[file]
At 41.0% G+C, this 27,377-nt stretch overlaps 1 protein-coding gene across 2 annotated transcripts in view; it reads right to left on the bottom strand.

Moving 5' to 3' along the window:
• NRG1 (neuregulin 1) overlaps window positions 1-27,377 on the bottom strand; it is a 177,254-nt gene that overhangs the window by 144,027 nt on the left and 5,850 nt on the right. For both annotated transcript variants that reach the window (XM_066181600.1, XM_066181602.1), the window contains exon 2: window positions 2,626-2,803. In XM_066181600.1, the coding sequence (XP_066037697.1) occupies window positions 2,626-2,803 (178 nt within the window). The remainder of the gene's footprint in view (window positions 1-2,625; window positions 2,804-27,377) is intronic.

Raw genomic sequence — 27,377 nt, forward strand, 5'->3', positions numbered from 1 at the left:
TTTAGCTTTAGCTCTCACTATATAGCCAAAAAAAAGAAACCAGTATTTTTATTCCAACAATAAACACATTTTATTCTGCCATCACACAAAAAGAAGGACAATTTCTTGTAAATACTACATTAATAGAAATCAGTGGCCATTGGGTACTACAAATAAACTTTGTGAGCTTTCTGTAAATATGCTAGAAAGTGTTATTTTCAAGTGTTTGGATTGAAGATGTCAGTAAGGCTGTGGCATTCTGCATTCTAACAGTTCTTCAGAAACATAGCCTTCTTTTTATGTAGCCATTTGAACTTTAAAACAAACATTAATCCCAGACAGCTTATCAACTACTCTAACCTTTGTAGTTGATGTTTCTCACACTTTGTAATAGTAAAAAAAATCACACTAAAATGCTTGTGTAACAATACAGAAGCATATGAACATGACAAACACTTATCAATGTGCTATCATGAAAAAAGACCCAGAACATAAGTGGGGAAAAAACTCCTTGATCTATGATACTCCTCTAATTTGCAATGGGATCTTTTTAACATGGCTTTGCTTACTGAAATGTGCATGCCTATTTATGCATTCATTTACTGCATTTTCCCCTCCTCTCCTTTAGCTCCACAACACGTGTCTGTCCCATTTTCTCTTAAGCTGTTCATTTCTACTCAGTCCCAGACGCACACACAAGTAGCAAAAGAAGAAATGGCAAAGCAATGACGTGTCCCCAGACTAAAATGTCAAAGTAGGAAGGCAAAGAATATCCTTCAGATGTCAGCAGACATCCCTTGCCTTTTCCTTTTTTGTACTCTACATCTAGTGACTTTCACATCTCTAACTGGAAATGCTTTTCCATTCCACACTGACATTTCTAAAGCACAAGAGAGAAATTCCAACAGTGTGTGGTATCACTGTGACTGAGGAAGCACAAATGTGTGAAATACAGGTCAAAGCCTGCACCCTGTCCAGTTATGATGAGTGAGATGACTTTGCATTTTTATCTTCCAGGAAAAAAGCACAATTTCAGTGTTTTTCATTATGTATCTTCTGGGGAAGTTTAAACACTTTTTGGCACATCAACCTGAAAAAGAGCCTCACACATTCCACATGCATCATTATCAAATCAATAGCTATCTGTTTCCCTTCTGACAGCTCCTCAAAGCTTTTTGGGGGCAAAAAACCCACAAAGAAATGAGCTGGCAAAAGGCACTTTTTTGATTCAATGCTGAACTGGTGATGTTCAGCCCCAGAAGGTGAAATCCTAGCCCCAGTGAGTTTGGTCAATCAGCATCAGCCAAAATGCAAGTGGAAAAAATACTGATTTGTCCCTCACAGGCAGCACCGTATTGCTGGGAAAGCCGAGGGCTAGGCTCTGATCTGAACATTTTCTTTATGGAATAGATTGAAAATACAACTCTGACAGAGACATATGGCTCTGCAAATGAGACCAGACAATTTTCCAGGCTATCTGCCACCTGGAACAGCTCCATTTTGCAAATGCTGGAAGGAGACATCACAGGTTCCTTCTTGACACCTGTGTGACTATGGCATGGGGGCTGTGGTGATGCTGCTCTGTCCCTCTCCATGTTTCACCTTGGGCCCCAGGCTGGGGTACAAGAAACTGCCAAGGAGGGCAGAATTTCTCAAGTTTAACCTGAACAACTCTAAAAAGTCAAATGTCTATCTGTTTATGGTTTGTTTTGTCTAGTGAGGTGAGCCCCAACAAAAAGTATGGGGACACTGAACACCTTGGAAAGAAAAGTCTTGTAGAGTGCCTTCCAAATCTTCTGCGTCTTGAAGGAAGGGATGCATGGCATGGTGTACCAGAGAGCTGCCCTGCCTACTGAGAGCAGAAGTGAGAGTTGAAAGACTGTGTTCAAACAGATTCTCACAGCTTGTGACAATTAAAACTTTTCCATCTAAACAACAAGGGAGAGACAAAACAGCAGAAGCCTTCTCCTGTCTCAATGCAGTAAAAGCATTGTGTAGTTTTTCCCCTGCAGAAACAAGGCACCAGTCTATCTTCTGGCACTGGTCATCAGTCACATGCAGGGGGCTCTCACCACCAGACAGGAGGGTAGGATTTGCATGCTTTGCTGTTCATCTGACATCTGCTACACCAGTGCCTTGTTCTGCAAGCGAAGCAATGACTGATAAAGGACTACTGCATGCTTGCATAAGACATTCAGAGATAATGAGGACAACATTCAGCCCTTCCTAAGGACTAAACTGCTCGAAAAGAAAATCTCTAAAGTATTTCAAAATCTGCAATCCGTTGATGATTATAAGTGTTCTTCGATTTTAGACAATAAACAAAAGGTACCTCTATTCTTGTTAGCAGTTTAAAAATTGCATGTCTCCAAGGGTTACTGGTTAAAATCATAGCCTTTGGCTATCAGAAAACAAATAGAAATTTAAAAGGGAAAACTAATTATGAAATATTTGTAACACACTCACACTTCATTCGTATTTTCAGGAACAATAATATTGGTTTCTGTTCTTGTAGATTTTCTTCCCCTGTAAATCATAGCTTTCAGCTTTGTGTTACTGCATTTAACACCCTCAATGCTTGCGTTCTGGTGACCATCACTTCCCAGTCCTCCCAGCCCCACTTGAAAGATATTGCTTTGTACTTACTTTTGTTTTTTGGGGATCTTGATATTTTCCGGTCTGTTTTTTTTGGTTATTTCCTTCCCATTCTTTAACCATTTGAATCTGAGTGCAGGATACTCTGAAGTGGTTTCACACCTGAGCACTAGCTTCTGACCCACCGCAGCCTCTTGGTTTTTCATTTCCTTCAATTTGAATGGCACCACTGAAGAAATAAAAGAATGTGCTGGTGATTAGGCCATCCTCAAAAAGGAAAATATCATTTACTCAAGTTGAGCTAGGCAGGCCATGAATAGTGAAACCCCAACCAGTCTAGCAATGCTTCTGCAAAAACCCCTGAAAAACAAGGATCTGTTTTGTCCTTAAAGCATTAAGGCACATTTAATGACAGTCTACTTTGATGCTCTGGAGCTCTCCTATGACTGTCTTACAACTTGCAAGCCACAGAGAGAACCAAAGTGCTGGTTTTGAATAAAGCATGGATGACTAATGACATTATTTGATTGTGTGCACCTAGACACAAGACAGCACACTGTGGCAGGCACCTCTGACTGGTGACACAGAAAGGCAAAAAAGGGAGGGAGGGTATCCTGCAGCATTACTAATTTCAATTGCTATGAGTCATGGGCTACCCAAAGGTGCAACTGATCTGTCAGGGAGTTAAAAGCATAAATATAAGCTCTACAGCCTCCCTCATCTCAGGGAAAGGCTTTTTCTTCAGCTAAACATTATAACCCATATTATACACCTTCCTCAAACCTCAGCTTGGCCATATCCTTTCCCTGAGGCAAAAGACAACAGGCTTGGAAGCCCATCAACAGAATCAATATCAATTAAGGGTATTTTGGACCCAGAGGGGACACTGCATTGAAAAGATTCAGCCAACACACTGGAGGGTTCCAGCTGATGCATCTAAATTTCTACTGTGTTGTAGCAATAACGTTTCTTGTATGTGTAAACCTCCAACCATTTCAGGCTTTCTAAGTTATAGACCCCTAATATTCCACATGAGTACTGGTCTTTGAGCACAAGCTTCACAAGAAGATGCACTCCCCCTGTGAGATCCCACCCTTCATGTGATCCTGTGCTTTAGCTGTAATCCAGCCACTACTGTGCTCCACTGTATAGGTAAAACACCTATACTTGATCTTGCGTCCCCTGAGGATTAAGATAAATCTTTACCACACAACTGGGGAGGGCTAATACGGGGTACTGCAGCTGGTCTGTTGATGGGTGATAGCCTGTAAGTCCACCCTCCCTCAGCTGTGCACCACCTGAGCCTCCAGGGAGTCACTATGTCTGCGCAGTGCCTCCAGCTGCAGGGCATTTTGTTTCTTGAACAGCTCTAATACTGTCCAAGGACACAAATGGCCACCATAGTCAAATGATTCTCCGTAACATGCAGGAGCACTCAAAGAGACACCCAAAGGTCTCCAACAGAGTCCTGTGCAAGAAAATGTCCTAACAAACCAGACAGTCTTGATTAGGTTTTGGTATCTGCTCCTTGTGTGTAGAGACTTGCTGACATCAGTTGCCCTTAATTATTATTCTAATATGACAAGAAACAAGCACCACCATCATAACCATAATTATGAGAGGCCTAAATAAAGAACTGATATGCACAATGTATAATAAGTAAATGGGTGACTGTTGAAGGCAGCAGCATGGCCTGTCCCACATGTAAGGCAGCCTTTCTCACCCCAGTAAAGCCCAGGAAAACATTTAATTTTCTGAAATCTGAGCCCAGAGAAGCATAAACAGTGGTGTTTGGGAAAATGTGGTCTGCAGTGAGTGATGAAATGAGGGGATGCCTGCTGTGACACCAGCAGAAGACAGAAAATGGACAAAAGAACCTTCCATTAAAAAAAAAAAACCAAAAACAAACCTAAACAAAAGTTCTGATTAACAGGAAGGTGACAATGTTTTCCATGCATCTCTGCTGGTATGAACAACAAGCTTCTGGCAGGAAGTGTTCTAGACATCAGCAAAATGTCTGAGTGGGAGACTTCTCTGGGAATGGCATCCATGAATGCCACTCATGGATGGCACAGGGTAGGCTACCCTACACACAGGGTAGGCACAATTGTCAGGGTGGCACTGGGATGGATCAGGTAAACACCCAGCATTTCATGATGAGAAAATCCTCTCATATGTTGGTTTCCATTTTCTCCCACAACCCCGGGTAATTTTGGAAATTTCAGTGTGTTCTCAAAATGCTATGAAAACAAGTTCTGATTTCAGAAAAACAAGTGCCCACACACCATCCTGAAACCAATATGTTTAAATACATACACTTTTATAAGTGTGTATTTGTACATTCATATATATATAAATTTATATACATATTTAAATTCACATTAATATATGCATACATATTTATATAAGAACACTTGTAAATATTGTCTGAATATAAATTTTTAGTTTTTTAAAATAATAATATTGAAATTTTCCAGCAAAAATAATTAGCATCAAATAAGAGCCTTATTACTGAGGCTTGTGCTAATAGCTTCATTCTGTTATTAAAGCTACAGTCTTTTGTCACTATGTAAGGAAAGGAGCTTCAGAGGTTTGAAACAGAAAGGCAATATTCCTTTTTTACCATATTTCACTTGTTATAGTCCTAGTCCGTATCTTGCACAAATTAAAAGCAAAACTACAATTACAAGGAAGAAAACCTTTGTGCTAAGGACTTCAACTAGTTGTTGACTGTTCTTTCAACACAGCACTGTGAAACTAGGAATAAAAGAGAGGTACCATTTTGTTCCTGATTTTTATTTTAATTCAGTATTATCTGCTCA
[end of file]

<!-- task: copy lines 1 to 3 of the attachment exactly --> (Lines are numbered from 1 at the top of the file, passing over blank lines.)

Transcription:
At 41.0% G+C, this 27,377-nt stretch overlaps 1 protein-coding gene across 2 annotated transcripts in view; it reads right to left on the bottom strand.

Moving 5' to 3' along the window:
• NRG1 (neuregulin 1) overlaps window positions 1-27,377 on the bottom strand; it is a 177,254-nt gene that overhangs the window by 144,027 nt on the left and 5,850 nt on the right. For both annotated transcript variants that reach the window (XM_066181600.1, XM_066181602.1), the window contains exon 2: window positions 2,626-2,803. In XM_066181600.1, the coding sequence (XP_066037697.1) occupies window positions 2,626-2,803 (178 nt within the window). The remainder of the gene's footprint in view (window positions 1-2,625; window positions 2,804-27,377) is intronic.